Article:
Equal opportunities for young people with Special Needs
Posted: 23/10/15 by Noah Kellaghan McGurk
Hello, My son Noah has applied for x2 apprenticeships (different locations) with Starbucks, where he recently completed a workshop through 'The Challenge'. He is immensely capable but is not academic due to having a speech & language disorder; there was nowhere on the application to state this. Firstly; should one say or not? Are they (large corporations such as Starbucks) obliged to give my son equal consideration over fully able/young people who don't have difficulties? One hears the talk about a zero intolerance to prejudice, but from our experience so far it doesn't strike me as being true in reality. My son just needs a break. He has completed a years work experience in a restaurant kitchen & is able to follow instructions but just needs to be given a chance. We have already applied for several jobs and got nowhere so far, so feeling somewhat despondent - but not beaten I must add! Sarah Kellaghan (mum of Noah)
Sorry to hear that Noah is having problems. This is sadly not uncommon. Having your support and encouragement is a big plus!
"Are they (large corporations such as Starbucks) obliged to give my son equal consideration over fully able/young people who don't have difficulties?"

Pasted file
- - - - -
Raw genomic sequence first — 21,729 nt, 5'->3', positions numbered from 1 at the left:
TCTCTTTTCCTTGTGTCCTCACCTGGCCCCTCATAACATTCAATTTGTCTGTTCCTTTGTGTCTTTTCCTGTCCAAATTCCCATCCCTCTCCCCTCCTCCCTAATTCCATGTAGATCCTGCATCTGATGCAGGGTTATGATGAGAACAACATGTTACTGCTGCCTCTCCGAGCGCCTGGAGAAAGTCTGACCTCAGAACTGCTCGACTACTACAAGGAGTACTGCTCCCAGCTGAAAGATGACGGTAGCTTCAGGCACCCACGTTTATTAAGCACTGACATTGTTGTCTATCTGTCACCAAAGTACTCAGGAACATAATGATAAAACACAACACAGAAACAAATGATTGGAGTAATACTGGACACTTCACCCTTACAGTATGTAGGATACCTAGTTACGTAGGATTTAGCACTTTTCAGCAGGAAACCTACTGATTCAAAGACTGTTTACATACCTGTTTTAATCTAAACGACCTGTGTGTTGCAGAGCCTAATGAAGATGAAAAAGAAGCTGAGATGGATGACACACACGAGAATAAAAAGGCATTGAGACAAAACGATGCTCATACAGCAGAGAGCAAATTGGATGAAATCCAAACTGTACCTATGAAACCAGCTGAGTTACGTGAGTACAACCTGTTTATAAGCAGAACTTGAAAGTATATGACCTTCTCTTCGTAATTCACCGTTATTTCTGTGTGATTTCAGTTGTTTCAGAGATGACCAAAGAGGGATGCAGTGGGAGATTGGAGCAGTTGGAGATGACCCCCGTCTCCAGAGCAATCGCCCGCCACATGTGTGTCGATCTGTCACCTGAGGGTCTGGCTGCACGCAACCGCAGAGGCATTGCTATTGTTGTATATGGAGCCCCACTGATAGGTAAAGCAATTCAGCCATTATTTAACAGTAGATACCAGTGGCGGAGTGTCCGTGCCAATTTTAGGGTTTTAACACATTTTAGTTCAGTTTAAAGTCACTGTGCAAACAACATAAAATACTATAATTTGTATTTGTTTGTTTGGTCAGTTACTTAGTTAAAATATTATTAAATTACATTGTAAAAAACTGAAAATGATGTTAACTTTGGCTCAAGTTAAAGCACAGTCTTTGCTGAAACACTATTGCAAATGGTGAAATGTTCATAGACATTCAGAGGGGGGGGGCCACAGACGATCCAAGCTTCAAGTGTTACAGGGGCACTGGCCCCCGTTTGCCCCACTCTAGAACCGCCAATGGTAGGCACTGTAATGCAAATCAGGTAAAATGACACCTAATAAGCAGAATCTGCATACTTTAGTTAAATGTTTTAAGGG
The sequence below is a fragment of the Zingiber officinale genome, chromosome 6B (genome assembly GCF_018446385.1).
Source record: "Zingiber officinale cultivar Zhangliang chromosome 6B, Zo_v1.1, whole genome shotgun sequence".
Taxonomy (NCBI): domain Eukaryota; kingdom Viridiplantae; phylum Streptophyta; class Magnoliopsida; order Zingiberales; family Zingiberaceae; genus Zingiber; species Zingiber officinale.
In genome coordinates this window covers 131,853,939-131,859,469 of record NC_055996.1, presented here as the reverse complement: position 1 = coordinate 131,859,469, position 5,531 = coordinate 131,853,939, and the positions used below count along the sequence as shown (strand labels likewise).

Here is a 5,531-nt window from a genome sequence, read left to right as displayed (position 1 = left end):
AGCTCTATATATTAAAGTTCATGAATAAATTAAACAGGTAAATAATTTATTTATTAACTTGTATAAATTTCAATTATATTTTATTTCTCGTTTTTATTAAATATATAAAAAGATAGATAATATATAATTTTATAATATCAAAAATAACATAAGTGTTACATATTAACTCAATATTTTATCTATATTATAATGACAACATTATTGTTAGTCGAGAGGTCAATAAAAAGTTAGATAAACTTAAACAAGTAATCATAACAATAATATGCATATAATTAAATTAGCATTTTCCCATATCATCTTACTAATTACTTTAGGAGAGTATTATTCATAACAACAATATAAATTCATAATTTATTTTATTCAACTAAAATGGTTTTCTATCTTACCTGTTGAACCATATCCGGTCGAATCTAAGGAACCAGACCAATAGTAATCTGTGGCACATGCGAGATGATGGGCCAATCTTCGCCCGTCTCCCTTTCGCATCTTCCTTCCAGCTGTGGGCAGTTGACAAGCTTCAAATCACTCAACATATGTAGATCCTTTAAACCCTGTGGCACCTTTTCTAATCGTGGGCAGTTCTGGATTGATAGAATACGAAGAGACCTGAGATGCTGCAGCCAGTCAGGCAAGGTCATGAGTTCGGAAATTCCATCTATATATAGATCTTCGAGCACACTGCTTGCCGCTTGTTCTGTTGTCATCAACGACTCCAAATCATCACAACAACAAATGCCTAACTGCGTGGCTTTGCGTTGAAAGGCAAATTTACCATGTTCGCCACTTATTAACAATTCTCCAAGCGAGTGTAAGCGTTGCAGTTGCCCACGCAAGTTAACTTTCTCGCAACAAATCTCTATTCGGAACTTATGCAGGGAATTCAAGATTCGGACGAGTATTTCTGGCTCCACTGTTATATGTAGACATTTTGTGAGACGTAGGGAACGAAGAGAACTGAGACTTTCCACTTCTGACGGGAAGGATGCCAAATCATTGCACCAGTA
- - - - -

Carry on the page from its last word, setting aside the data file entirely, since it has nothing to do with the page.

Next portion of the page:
Yes, they are. It is against the law to discriminate on grounds of disability unless the employer cannot make reasonable adjustments to the role. I'm surprised that Starbucks don't ask about disability on their form. Many large employers are signed up to a voluntary code of practice called the Two Ticks (Positive about disabled people) scheme. They use the Two Ticks symbol on adverts to show that they encourage applications from disabled people. This is particularly the case (by the way) with public sector employers such as local authorities etc.
It might be worth having a conversation about Noah's situation with a local training provider. If they are sympathetic to his plight they may be able to act as a facilitator as they have working links with many local employers. If you let me know where you live I can suggest some for you to contact.
Often the local FE college is a training provider for apprenticeships, by the way.
It might also be useful to arrange for Noah to meet with a specialist SEN careers adviser. They tend to be based within the local council so a visit to their web site should turn up their contact details.
Another potentially useful contact is the disability employment adviser based at your local Job Centre Plus office. They can advise on all aspects including special schemes, legal aspects etc.
Also, you might find it useful to link up with the people at Afasic for advice and support including a parent's forum.
- Posted: 27/10/15